Inspectors General are supposed to cause problems. They exist as watchdogs on executive branch agencies, and by extension on the president himself. It is more often the rule than the exception that an Inspector General does not get along with the agency that it inspects. All that is proper. The prison guard doesn’t have to get along with the inmates. The prosecutor should not be pals with defendant.
All that said, there is currently a bit of exceptional turmoil in the land of Inspectors General. On Thursday, the fourth inspector general in just a few weeks made headlines for butting heads with agencies in the Obama Administration. Amtrak IG Fred Weiderhold, Jr., announced his retirement from the agency yesterday after 35 years in the job. Amtrak executives announced the retirement with a press release that praised Weiderhold’s “important contributions” and “dedicated service.” But beneath all the official affection, Amtrak has in fact been fighting with Weiderhold for months, raising questions about the circumstances surrounding Weiderhold’s departure. (Attempts to reach Weiderhold by TIME have not been successful, and he has not yet commented publicly about his retirement.) On Friday, Sen. Chuck Grassley, R-Iowa, sent a letter shedding some light on the struggles.
Based on contacts that my staff had with Mr. Weiderhold on two recent occasions (April 2, 2009 and June 4, 2009), I understand that the OIG has suffered from repeated and continuous interference from the agency. After the most recent discussion, it was agreed that the OIG would provide, among other things, a White Paper and specific examples of agency interference with OIG audits and/or investigations. To date, the OIG has not yet provided any documents. As you know, any interference such as that was described in these previous discussions is a direct violation of the Inspector General Act of 1978.
Such tensions happen all the time, but Weiderhold’s retirement, for reasons that are unclear, comes at a bad time for the White House. (More after the jump.)
Just last week, President Obama fired another Inspector General, Gerald Walpin, who has been raising a ruckus for months over the legal settlement that resulted from his investigation of a key Obama supporter and ally, Kevin Johnson, the Democratic mayor of Sacramento. Walpin had been arguing for months that the Corporation for National and Community Service (which is led by Democratic Party fundraiser and Obama supporter Alan Solomont) and a U.S. Attorney in California had let Johnson off too easy after a Walpin investigation found that Johnson had misused AmeriCorps money. Both the U.S. Attorney and the bipartisan corporation board, meanwhile, had complained that Walpin had been behaving inappropriately. Part of the dispute had been referred to the Inspectors General “Integrity Committee,” which is charged with investigating alleged misdeeds by inspectors general. Notably, Obama sided with the U.S. Attorney and the corporation board before the committee had reported its findings. Obama has the power to fire an inspector general when he so desires, but the timing of his decision raised concerns in Congress about political interference leading to the firing of an independent investigator. (The White House has said that the concerns about Walpin also had to do with other parts of his job performance, including his appearing “confused” and “disoriented” at a recent board meeting.)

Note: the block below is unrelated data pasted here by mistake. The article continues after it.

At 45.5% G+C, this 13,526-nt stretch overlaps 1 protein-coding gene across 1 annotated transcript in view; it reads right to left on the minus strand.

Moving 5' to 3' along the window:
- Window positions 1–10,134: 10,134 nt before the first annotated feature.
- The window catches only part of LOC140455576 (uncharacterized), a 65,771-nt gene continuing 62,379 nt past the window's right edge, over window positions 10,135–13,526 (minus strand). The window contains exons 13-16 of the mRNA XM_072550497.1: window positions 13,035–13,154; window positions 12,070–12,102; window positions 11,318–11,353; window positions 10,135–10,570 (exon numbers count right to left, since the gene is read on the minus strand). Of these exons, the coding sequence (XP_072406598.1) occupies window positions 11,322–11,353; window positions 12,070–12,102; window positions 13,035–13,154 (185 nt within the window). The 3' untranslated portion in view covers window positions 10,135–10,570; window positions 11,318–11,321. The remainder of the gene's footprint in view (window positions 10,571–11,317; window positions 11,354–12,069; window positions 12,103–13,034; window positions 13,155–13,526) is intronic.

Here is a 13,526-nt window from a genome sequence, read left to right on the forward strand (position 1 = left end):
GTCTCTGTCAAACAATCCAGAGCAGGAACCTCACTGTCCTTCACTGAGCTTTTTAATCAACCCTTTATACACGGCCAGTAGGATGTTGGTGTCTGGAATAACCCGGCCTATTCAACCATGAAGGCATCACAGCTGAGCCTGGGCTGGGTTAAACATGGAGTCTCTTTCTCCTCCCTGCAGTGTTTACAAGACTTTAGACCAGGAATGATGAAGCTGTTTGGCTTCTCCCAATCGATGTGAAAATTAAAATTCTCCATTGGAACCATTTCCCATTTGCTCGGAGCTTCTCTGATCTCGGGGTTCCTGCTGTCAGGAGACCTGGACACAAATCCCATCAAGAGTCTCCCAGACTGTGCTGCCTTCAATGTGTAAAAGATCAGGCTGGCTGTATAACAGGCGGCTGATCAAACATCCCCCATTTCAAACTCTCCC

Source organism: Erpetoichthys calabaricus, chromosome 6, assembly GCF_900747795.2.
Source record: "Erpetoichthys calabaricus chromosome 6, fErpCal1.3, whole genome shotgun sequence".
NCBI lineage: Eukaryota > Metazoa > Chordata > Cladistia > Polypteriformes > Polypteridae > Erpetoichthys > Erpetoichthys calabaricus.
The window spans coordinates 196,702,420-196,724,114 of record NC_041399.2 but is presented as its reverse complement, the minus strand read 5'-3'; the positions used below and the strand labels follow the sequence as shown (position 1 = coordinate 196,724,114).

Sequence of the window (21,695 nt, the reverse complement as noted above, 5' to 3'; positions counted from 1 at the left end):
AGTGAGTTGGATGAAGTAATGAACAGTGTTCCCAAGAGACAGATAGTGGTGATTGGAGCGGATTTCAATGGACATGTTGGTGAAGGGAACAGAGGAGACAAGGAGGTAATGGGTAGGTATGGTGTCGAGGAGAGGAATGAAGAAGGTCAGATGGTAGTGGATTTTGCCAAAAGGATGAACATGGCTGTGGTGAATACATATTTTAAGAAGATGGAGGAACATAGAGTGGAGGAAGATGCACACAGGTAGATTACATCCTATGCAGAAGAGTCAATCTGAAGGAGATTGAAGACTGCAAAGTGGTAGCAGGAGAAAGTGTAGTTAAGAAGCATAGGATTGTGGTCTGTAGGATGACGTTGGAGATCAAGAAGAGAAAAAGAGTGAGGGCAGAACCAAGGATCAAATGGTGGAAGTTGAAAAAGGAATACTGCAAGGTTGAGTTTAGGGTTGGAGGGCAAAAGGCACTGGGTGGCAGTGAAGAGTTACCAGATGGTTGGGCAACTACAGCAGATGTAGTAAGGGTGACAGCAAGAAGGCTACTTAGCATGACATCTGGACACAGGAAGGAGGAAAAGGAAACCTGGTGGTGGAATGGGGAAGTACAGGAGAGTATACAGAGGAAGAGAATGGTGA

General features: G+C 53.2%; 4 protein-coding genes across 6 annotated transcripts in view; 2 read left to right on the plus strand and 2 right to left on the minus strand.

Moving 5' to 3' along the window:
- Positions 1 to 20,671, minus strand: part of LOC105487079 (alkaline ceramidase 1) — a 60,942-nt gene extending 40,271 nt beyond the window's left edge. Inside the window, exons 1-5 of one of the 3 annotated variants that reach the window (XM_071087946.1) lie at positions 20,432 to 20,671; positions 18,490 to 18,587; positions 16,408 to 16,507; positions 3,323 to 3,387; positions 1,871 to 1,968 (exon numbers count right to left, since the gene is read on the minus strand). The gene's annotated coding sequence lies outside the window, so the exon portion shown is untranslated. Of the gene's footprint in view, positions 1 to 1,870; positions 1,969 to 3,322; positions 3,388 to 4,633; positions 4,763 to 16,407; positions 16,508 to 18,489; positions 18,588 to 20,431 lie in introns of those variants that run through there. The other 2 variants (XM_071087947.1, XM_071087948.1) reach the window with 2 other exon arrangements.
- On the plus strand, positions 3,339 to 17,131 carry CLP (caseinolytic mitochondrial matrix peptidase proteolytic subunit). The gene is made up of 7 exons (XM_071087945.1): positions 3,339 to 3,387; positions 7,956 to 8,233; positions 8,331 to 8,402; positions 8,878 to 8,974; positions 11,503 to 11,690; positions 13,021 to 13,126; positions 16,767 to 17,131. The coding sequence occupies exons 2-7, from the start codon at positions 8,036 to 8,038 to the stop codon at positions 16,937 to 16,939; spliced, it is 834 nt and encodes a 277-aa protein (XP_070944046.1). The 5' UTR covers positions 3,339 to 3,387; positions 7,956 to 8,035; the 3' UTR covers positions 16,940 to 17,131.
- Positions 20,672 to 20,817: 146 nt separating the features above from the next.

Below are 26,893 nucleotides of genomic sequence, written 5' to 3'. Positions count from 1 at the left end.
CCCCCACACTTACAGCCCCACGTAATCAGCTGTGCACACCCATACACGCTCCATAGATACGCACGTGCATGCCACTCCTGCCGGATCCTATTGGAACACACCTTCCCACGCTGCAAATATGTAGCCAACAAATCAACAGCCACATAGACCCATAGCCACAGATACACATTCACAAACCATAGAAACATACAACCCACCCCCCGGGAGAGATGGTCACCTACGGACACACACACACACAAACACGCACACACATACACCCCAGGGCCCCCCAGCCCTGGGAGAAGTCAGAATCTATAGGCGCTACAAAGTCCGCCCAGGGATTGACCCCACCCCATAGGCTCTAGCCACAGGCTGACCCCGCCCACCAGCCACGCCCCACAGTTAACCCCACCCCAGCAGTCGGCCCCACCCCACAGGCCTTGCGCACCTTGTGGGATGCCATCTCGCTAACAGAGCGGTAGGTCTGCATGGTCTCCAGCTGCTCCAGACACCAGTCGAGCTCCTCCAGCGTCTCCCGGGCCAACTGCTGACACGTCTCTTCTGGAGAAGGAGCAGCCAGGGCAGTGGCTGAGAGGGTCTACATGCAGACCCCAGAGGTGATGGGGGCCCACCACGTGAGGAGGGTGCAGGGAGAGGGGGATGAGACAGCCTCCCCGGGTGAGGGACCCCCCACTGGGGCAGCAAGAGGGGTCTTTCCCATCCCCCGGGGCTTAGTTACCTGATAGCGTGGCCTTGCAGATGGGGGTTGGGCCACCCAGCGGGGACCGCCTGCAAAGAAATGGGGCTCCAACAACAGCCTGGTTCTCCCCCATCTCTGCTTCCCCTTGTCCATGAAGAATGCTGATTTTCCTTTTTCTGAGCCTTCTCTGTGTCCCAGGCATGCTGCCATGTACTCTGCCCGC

Now unlike Walpin, there is no evidence that the White House tried to intervene in the dispute between Weiderhold and Amtrak. White House aides tell me they did not talk to Amtrak officials about Mr. Weiderhold’s relationship with the board or his decision to retire. The same can be said for a third set of inspector general headlines: Obama aides say that the White House did not intervene in the decision by the International Trade Commission to not renew the contract of a third Inspector General, Judith Gwynn. In her most recent report to Congress, Gwynn had complained that “certain procurement files were removed forcibly from the possession of the Inspector General by a Commission employee.”
The fourth inspector general who has made headlines is the Special Inspector General for the TARP program, Neil Barofsky, who recently got into a tussle with the Treasury Department about whether or not he should be able to get copies of certain documents. The documents were eventually handed over, and the Justice Department is now reviewing the legal issues involved in the dispute.
All of these separate incidents are complex. It is not really clear whether they constitute a trend or a coincidence. And there is no clear evidence that the Obama Administration is seeking to silence independent watchdogs. (The Walpin dispute, which is the only one the White House was directly involved in, is a thorny mess, and the one body that could have adjudicated some of the competing claims, the Integrity Committee, never got to finish its work.) But there is clear concern. And on all of these cases, Grassley, who has long been a champion of inspectors general everywhere, has pledged further investigation.